NEW YORK – A bankruptcy judge approved a plan just after midnight Saturday under which Lehman Brothers will sell its investment banking and trading businesses to Barclays.
The deal was said to be worth $1.75 billion earlier in the week but the value was in flux after lawyers announced changes to the terms on Friday. It may now be worth closer to $1.35 billion, which includes the $960 million price tag on Lehman's Midtown Manhattan office tower.
Lehman filed the biggest bankruptcy in U.S. history Monday, after Barclays declined to buy the investment bank in its entirety.
The British bank will take control of Lehman units that employ about 9,000 employees in the U.S.
"Not only is the sale a good match economically, but it will save the jobs of thousands of employees," Lehman lawyer Harvey Miller of Weil, Gotshal & Manges said.
Barclays took on a potential liability of $2.5 billion to be paid as severance, in case it decides not to keep certain Lehman employees beyond the guaranteed 90 days. But observers have said Barclays' main reason for acquiring Lehman is to get its people and presence in North America, making widespread layoffs less likely.
"It's unimaginable to me that they can run the business without people," said Lehman's financial adviser, Barry Ridings, of Lazard Ltd.
Barclays had little competition to land the deal.
Miller said that before it filed for bankruptcy, Lehman had negotiated with just one other bidder, Bank of America Corp. BofA instead announced Monday that it would buy Merrill Lynch & Co., saving it from a fate similar to Lehman's. That deal was originally valued at $50 billion.
Miller said that since Lehman filed for bankruptcy, Barclays had been the only buyer to express interest in acquiring even parts of the 158-year-old investment bank.
Lehman lawyers announced a number of changes to the deal before the hearing, which started at 4:30 p.m. Friday and continued well past midnight Saturday.
Lehman lawyers said the value of stock Barclays will buy and liabilities it will assume has fallen since the start of the week due to market volatility. Under the new deal, Barclays will buy $47.4 billion in securities and assume $45.5 billion in liabilities.
Barclays also said it would buy three additional units — Lehman Brothers Canada Inc., Argentina-based Lehman Brothers Sudamerica SA and Lehman Brothers Uruguay SA. The two South American entities are part of Lehman's money management business. Barclays is not paying extra to get the three units.
There was no change to a $250 million goodwill payment and the purchase of two data centers in New Jersey that will go to Barclays, although Barclays may pay less for them. Lehman's investment management business Neuberger Berman was not bought by Barclays.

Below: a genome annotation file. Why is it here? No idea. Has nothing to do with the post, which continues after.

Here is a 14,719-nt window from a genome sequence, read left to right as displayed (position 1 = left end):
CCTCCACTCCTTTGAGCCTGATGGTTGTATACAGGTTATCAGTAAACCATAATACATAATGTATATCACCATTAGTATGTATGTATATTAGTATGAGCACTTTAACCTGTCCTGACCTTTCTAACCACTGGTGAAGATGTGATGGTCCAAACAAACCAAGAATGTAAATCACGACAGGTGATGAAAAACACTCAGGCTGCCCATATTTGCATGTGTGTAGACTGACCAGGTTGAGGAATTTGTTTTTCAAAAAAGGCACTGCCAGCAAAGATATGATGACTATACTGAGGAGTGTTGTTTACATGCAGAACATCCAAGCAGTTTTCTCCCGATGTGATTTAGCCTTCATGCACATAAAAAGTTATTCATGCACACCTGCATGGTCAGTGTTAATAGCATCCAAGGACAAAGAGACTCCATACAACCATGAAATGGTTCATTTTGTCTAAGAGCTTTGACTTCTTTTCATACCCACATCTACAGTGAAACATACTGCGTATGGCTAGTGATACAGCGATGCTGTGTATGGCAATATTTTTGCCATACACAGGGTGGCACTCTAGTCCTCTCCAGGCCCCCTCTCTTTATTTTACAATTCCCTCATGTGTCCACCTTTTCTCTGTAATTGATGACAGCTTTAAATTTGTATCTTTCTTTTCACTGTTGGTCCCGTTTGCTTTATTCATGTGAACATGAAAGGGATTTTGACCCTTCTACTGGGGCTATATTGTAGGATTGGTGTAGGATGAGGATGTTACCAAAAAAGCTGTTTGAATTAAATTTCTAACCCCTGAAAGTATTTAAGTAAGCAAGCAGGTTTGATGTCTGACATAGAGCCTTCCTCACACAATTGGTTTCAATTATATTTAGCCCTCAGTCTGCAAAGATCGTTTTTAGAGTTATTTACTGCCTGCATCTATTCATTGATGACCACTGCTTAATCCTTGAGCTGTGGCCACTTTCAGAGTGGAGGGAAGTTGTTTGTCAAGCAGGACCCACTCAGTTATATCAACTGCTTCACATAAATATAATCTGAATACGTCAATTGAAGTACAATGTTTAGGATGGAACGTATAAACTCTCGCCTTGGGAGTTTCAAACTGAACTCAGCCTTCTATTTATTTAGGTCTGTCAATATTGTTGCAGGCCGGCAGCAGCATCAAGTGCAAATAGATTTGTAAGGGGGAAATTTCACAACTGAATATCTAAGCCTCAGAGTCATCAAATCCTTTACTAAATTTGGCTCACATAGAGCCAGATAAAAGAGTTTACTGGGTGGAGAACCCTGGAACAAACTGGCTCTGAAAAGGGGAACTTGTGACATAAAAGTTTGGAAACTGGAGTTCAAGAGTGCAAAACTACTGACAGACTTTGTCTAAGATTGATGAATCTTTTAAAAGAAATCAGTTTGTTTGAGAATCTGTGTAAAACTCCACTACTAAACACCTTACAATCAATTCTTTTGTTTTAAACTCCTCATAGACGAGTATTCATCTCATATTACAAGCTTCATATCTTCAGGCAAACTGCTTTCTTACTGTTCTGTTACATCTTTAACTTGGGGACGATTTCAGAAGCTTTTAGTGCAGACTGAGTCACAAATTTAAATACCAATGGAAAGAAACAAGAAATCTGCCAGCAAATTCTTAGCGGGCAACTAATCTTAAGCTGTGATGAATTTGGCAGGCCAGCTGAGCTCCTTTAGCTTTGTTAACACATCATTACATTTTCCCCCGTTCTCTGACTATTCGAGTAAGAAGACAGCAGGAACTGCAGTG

The Securities Investor Protection Corporation liquidated Lehman accounts on Friday under a bankruptcy-style process to transfer assets from 639,000 Lehman customer accounts — about 130,000 of which are owned by individual investors — to Barclays accounts.
"The substance of this transaction is to continue a business for the benefit of the economy," Lehman lawyer Miller said in court.
The hearing drew more than 200 lawyers and observers, who spilled into overflow rooms on two floors of the U.S. Bankruptcy Court in Lower Manhattan.
In response to the extraordinary events of the week, the Bush administration announced Friday the biggest proposed government intervention in financial markets since the Great Depression. Some are calling it an "RTC-style bailout" in reference to the government-owned Resolution Trust Corp. that wound down the assets of Savings and Loan Associations, mostly in the 1980s.
"Somehow Lehman Brothers gets left on the sidelines," said Daniel Golden of Akin Gump Strauss Hauer & Feld LLP, who represents clients holding about $9 billion in bonds. "We believe this was a flawed sales process. It benefits Barclays and the federal government but not the creditors of this estate.
"The economic landscape seems to have changed over the last two days," he said. "Yet the debtors and the Fed seem determined that nothing get in the way of this transaction."
Had Lehman filed for Chapter 11 a week later than it had, its fate may have been different.
"This is a tragedy — maybe we missed the RTC by a week," Miller said.
"That occurred to me, as well," the judge in the case, James Peck, said. "Lehman Brothers became a victim, in effect the only true icon to fall in the tsunami that has befallen the credit markets."